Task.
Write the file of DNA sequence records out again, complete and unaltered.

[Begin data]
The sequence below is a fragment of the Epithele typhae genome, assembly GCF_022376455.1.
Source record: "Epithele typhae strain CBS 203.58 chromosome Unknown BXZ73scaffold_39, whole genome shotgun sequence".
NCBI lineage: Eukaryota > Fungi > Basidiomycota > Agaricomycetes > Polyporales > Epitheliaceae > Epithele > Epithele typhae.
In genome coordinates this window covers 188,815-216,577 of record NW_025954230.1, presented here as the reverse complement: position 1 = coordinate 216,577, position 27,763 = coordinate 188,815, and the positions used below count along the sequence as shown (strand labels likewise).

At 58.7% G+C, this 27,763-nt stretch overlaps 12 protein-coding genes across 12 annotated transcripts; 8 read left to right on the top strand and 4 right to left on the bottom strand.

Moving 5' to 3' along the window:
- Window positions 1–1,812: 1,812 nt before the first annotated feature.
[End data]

The sequence below is a fragment of the Epithele typhae genome, assembly GCF_022376455.1.
Source record: "Epithele typhae strain CBS 203.58 chromosome Unknown BXZ73scaffold_39, whole genome shotgun sequence".
NCBI lineage: Eukaryota > Fungi > Basidiomycota > Agaricomycetes > Polyporales > Epitheliaceae > Epithele > Epithele typhae.
In genome coordinates this window covers 188,815-216,577 of record NW_025954230.1, presented here as the reverse complement: position 1 = coordinate 216,577, position 27,763 = coordinate 188,815, and the positions used below count along the sequence as shown (strand labels likewise).

At 58.7% G+C, this 27,763-nt stretch overlaps 12 protein-coding genes across 12 annotated transcripts; 8 read left to right on the top strand and 4 right to left on the bottom strand.

Moving 5' to 3' along the window:
- Window positions 1–1,812: 1,812 nt before the first annotated feature.